A protester with her cartoon sign depicting a woman whose hair is composed of the names of black people killed by police or others in controversial incidents. (Photo John Ruch)

A protester with her cartoon sign depicting a woman whose hair is composed of the names of black people killed by police or others in controversial incidents. (Photo John Ruch)

Sir Maejor said the protesters originally intended to enter the mall, but security found out and said that would not be allowed. Instead, protesters marched along Lenox and Peachtree roads. At different times, they blocked three different mall driveways, including the main Peachtree entrance, by sitting on the pavement. They also briefly blocked Peachtree by sitting or lying in the road.

Protesters block Peachtree Road before negotiating to march in one lane briefly instead. (Photo John Ruch)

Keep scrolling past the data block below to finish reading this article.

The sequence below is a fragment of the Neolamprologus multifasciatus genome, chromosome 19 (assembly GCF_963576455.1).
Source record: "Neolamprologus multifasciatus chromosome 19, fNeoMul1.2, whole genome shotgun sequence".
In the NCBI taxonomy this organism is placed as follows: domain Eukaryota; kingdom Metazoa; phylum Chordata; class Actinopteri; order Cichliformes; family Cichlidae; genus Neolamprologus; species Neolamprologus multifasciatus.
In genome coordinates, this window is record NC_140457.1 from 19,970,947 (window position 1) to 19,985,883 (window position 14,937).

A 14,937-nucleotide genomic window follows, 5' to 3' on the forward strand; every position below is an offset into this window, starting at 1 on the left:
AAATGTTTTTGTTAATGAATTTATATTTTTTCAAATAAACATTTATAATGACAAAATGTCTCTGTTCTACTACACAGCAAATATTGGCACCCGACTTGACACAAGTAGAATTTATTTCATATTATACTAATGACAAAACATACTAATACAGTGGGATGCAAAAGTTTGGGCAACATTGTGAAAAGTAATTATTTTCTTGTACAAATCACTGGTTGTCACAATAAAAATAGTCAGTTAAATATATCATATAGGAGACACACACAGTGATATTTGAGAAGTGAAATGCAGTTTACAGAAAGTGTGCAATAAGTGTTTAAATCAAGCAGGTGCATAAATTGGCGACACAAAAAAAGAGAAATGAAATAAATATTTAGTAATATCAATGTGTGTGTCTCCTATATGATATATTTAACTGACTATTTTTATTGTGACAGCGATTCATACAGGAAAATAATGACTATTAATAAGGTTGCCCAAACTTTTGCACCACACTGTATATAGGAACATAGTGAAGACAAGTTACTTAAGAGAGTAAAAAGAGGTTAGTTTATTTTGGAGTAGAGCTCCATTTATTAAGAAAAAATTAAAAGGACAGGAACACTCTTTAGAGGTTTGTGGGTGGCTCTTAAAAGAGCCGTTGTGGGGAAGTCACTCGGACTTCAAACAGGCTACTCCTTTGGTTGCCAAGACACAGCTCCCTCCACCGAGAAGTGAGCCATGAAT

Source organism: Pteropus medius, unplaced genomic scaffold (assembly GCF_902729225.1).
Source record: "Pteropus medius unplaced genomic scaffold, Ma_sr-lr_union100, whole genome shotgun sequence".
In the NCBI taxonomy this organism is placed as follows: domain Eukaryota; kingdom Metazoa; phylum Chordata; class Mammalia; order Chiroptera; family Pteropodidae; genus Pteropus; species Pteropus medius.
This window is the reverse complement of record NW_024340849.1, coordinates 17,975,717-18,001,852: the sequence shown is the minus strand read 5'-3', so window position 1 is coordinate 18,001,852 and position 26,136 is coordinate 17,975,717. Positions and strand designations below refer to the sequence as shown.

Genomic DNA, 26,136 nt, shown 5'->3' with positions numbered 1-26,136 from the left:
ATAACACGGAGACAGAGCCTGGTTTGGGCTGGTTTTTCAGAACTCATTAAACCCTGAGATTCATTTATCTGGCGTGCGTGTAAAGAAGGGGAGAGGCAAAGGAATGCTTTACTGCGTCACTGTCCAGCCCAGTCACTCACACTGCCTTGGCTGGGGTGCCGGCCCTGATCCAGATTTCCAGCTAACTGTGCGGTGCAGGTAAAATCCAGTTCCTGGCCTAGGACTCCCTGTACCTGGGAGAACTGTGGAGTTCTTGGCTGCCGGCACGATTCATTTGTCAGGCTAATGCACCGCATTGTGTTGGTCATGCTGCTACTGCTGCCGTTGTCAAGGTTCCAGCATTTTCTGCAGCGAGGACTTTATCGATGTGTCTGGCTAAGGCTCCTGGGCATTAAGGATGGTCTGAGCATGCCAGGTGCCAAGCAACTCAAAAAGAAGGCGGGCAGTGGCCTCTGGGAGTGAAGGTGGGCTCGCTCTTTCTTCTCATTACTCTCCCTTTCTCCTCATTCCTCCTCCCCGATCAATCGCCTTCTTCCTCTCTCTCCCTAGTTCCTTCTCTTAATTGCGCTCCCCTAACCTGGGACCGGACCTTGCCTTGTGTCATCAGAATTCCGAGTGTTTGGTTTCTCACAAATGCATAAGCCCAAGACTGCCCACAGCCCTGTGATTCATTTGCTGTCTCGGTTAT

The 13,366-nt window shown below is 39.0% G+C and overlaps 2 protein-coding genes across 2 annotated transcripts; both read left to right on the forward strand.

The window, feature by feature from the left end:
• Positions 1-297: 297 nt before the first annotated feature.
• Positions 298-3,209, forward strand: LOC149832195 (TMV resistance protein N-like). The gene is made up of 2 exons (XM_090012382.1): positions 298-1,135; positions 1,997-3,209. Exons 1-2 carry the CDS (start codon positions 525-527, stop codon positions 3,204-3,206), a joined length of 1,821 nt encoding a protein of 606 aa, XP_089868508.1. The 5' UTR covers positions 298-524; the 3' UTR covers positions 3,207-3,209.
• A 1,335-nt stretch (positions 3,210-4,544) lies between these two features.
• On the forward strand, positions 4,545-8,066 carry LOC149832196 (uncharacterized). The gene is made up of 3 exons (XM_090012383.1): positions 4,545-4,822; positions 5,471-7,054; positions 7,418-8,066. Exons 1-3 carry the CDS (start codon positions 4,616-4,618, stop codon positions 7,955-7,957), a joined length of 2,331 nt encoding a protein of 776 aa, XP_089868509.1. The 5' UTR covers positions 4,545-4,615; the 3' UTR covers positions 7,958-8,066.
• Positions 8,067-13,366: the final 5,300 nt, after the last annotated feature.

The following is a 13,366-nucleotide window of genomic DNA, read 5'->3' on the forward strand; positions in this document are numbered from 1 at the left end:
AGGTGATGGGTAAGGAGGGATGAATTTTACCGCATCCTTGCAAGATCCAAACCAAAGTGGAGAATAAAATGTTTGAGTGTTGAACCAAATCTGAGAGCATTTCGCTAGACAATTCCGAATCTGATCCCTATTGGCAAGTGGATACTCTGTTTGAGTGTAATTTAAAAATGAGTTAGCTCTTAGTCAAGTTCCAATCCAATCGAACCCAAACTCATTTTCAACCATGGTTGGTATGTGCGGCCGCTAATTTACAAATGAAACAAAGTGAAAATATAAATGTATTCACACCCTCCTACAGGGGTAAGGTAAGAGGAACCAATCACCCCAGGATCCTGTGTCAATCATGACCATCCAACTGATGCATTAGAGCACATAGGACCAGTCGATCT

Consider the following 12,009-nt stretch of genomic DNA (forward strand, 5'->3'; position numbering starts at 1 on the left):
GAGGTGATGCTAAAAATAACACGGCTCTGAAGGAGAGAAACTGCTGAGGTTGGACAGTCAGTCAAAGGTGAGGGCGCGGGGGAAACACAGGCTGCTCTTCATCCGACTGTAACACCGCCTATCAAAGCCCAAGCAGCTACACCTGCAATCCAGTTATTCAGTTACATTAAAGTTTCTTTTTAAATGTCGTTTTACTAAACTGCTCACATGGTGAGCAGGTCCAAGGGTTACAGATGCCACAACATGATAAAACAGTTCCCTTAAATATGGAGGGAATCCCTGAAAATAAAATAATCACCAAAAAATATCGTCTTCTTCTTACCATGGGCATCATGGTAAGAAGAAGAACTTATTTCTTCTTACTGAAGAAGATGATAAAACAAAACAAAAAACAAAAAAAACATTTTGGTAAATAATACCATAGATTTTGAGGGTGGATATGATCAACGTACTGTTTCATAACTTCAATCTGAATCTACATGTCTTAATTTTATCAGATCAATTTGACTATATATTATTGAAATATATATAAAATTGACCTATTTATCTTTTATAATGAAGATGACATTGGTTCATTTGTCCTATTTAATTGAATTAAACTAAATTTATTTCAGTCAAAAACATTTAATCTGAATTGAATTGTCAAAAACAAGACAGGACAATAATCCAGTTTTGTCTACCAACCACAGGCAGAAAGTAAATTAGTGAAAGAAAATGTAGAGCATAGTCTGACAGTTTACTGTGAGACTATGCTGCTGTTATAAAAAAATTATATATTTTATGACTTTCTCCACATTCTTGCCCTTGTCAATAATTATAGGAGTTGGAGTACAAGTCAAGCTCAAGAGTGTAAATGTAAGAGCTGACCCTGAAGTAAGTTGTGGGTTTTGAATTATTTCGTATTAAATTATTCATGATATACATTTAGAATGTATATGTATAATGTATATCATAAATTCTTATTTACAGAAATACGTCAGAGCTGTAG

Protesters block Peachtree Road before negotiating to march in one lane briefly instead. (Photo John Ruch)

Police officers appeared to be avoiding arrests except as a last resort, and Singh and Sir Maejor repeatedly negotiated street-blocking terms. Those discussions sometimes had tension, as Sir Maejor at one point noted he knows the mayor and Singh replied that it wouldn’t matter if he knew the president.

Protesters block the main Peachtree Road entrance to Lenox Square Mall. (Photo John Ruch)

Protesters block the main Peachtree Road entrance to Lenox Square Mall. (Photo John Ruch)

Many drivers honked or raised fists in support of the protesters, while some called out in opposition with such phrases as “All lives matter.” On the edges of the protest, some passers-by and protesters discussed the Black Lives Matter movement and such related issues as the war on drugs. A trio of young teens passing by briefly joined the protest, raising their fists and repeating a boycott chant of “black dollars matter.”

A young trio of white teens join the protest. (Photo John Ruch)

A trio of white teens join the protest. (Photo John Ruch)

The protesters moved on to Atlanta’s Downtown area for a second phase of the ATL Silent Protest. Downtown also saw another, larger Black Lives Matter protest march the previous night.